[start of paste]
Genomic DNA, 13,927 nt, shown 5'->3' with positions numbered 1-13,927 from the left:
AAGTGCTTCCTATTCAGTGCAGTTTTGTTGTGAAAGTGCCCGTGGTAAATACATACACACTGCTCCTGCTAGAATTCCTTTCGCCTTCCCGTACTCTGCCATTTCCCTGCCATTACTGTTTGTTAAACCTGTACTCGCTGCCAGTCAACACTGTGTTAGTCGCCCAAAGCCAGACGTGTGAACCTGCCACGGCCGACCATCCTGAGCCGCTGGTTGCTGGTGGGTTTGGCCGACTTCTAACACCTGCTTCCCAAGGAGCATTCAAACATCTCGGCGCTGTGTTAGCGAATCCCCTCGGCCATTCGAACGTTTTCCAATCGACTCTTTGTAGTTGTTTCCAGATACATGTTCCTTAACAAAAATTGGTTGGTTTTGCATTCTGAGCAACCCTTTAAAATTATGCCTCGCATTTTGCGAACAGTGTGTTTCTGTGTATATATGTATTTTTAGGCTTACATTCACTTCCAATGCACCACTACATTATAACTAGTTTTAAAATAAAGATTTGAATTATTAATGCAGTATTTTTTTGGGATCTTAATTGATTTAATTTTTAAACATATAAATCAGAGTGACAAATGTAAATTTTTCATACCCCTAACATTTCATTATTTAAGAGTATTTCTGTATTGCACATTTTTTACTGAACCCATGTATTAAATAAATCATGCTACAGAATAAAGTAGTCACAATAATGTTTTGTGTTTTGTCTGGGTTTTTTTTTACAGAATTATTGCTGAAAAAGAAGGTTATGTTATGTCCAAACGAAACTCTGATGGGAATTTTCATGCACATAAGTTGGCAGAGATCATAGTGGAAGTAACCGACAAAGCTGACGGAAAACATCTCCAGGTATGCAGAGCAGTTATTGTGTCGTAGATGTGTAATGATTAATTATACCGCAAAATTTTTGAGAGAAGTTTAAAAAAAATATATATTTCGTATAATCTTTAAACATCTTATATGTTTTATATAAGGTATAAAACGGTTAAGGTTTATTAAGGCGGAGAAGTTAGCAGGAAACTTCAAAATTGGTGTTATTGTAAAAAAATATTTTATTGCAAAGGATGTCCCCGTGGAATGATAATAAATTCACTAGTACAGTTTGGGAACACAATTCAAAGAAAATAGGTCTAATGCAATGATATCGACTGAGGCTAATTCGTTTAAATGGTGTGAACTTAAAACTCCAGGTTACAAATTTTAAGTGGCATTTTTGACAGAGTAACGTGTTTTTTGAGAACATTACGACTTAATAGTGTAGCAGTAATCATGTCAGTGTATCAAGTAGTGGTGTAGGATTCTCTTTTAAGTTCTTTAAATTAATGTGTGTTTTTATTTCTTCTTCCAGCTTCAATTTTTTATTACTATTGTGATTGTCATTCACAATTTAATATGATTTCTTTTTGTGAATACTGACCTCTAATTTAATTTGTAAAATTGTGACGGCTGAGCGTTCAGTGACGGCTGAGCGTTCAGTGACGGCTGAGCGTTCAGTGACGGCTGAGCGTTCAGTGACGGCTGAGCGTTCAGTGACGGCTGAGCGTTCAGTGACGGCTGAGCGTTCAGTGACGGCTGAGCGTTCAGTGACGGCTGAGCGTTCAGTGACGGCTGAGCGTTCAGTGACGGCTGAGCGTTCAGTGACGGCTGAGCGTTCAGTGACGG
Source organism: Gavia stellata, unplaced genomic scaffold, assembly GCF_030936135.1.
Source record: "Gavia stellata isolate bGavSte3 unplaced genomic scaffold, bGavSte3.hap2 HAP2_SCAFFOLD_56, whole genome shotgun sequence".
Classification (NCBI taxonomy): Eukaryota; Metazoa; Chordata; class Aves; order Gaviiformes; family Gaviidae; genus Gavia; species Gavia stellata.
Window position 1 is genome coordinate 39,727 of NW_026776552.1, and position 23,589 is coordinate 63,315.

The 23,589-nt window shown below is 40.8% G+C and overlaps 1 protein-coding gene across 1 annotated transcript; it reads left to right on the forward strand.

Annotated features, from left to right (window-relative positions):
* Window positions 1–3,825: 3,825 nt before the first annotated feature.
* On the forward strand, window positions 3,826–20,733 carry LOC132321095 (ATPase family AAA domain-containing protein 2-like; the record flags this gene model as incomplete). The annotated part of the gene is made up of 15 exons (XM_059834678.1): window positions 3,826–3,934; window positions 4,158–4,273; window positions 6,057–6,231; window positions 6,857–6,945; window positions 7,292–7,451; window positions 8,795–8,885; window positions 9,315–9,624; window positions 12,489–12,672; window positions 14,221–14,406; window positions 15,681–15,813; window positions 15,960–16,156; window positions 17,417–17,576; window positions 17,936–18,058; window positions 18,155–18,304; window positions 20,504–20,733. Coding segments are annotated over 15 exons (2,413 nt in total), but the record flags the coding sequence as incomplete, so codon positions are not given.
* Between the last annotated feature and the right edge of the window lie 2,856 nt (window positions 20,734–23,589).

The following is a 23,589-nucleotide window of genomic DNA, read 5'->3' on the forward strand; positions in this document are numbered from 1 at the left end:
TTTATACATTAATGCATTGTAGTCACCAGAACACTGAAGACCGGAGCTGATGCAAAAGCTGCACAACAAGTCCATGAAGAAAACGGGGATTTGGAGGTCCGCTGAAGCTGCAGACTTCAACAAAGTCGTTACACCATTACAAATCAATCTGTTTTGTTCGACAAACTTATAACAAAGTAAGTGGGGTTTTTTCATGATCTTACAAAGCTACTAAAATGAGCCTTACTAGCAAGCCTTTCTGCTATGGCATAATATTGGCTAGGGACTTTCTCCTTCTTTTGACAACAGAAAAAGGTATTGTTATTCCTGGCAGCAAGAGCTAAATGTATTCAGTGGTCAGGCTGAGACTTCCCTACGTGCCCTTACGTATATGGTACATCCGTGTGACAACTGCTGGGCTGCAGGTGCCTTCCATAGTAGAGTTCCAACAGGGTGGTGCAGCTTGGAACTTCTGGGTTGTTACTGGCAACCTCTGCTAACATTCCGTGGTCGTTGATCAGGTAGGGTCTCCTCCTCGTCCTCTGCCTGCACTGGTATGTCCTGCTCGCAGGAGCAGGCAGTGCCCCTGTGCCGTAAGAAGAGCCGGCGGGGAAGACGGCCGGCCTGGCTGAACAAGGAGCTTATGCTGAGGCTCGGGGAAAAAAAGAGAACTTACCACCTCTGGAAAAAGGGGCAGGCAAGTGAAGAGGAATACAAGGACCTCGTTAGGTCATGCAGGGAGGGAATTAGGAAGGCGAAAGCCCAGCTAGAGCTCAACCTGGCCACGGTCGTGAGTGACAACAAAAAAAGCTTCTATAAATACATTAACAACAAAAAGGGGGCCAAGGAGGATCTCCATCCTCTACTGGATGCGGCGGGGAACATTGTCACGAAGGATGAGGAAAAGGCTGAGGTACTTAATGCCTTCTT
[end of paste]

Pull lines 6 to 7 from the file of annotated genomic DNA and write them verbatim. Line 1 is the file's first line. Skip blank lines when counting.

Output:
Window position 1 is genome coordinate 39,727 of NW_026776552.1, and position 23,589 is coordinate 63,315.

The 23,589-nt window shown below is 40.8% G+C and overlaps 1 protein-coding gene across 1 annotated transcript; it reads left to right on the forward strand.